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How to protect your finances through COVID-19

Communities are feeling the impact of temporary closures of businesses, schools and public facilities. During uncertain times, many feel anxious about how they will cope with unanticipated changes or hardships.

Photo by Kelly Sikkema from Unsplash.com

Communities are feeling the impact of temporary closures of businesses, schools and public facilities. During uncertain times, many feel anxious about how they will cope with unanticipated changes or hardships.

Below are the top tips from US-based OnPoint Community Credit Union for protecting finances amid COVID-19:

Your first actions  

  • Prioritize expenses and review your budget. If you’re concerned about a loss of income or unplanned expenses and don’t have emergency savings, you may need to prioritize which expenses you cover first and update your budget accordingly.
  • Deal with creditors proactively. If you face challenges in paying your monthly obligations, you have a better chance of working out an agreeable payment plan with creditors when you contact them early.
  • Know your options. Look into options that may be available for any loans you have.
  • Secure access to digital banking. If you aren’t able to physically visit your financial institution’s branch or call wait times are longer than expected, be prepared by downloading the most recent version with their app and test your login.

Protect yourself from scams
Scammers can be more active during uncertain times. To protect yourself and your family:

  • Be aware. Stay up to date on current scams and how to take action if you think you’ve been a victim. There are already national reports of email phishing scams targeting remote workers, offering economic stimulus checks and selling health insurance.
  • Be vigilant. Scrutinize emails, texts, calls and social media posts that offer financial relief or promote the sale of cure-all products or limited-time special offers. Scam tactics can include masquerading as a delivery company such as UPS, claiming to offer advice from the World Health Organization (WHO) and fake lending emails related to the interest rate drop. These messages often contain links to malicious sites that closely mirror the legitimate sites. Ensure that you hover over the link to validate the site before clicking.
  • Be cautious. Never disclose your online banking credentials or PINs. Scammers often claim to be from your financial institution calling about a fraudulent card charge. They will then ask you to confirm information like card number, PIN, online banking credentials, etc. Also, beware of those striking up long distance relationships online. Sweetheart scammers often fake an emergency that necessitates money. Victims then willingly act on the fraudster’s instructions to “help” through mobile deposit, external transfers and wires.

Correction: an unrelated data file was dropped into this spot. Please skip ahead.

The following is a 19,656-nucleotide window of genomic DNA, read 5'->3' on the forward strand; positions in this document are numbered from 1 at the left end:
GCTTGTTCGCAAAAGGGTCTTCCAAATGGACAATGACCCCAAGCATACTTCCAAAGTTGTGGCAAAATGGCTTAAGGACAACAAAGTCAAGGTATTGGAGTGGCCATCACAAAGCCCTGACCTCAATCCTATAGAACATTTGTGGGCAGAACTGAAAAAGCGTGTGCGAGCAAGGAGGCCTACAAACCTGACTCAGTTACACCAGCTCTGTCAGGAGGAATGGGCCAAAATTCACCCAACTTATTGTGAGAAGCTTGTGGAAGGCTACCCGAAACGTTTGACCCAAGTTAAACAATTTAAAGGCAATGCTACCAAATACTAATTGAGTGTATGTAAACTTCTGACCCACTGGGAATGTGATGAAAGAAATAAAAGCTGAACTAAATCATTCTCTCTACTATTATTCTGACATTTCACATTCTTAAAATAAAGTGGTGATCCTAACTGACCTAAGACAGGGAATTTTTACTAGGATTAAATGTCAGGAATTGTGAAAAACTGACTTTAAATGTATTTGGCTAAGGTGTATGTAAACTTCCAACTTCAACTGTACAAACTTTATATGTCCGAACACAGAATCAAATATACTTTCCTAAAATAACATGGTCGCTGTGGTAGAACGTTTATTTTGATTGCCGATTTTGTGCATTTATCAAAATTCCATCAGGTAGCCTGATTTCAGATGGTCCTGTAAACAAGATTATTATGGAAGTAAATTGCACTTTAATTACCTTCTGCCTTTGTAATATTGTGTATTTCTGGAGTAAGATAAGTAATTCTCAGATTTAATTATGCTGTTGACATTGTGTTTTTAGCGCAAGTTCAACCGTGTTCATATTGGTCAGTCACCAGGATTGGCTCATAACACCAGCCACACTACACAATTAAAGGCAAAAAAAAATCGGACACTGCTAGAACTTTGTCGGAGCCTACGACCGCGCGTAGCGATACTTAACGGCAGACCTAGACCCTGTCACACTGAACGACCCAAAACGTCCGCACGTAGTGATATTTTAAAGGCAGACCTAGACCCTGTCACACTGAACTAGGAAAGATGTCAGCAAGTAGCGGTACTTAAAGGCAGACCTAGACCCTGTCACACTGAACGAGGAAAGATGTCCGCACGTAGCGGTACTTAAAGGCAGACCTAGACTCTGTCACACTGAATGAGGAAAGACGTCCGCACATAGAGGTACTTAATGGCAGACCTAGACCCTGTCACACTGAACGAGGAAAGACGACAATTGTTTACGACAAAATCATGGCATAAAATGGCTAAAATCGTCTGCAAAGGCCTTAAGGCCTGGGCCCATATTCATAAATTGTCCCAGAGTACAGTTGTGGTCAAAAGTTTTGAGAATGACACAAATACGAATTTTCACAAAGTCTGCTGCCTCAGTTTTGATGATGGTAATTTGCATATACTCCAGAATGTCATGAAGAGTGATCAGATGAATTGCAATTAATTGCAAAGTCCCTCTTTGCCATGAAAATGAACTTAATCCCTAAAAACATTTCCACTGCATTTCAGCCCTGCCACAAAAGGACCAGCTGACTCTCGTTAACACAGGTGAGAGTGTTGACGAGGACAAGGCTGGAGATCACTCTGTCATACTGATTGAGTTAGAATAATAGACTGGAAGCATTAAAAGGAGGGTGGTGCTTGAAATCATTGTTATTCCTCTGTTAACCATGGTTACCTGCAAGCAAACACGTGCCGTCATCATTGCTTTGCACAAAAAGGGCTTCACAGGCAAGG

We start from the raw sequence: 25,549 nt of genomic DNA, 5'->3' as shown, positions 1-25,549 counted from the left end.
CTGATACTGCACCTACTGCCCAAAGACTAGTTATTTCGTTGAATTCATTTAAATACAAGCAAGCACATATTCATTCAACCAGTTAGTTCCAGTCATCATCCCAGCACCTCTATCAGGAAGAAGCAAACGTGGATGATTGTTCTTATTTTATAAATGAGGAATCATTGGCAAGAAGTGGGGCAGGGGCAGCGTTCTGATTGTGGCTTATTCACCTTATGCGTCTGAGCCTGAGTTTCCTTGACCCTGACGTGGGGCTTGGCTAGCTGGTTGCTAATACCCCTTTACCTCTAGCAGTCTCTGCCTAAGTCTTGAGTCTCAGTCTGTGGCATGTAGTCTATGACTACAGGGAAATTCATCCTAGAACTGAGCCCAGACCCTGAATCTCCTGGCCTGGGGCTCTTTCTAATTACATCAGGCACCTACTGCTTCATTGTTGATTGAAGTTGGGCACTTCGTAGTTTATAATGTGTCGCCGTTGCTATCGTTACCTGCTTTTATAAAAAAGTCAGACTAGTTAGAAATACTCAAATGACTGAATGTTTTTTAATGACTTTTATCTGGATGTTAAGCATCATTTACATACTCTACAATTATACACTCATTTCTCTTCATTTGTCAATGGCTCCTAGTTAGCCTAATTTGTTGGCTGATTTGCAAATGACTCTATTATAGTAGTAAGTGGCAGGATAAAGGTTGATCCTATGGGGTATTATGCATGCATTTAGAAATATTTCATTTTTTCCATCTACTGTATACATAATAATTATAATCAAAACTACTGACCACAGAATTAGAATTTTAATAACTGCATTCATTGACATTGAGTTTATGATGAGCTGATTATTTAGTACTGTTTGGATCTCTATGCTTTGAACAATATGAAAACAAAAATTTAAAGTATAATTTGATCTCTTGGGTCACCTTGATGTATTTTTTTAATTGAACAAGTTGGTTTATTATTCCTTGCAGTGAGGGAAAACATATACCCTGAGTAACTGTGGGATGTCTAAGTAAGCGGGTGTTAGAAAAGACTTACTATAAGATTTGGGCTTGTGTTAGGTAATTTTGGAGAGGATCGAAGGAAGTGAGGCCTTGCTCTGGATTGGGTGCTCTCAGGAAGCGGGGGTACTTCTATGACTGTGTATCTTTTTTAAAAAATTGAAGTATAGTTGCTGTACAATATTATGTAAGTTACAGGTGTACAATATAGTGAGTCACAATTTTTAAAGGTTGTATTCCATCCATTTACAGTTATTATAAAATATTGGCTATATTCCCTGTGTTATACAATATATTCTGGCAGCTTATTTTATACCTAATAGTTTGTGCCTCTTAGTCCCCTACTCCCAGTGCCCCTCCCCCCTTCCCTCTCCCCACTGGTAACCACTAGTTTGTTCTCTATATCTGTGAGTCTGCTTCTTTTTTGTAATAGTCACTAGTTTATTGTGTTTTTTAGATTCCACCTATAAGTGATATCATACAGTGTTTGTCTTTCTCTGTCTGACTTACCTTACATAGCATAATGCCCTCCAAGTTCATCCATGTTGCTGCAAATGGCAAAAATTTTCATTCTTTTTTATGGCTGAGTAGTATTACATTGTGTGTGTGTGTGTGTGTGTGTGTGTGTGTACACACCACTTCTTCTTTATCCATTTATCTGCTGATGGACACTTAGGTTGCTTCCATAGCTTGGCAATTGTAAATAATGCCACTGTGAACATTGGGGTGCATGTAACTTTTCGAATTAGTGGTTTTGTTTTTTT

Know your resources for job loss
With mandatory and recommended closures of businesses and large numbers of people staying home, the crisis is bound to impact the income of workers and business owners. During this time, it’s important to understand what options are available from financial institutions, utility companies, and governments that may be offering new programs, special considerations, or grace periods.

Address investment concerns
Your investment strategy should match where you are in your retirement planning and for some, that may mean your portfolio will move to lower risk options as you near or enter retirement.This can help protect you from market fluctuations.

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Engage the family
Children may sense your stress but not understand how your financial situation has been affected, causing them to feel uneasy. When appropriate, explain the need to cut back temporarily and discuss the news calmly and simply. Making time to discuss what changes you are anticipating and how everyone can contribute toward the family, including:

  • For older family members, sharing the responsibility for paying the bills or deciding which expenses to reduce.
  • Designating financial chores, such as having small children count out the penny jar and having older children sit alongside you to read through the utility bills.
  • Taking 20 minutes to ask each family member how they could contribute to the family next week via finances or chores.
  • Writing down everyone’s commitments and pop it up on the fridge or door; getting everyone involved may reduce stress and create a feeling of unity.

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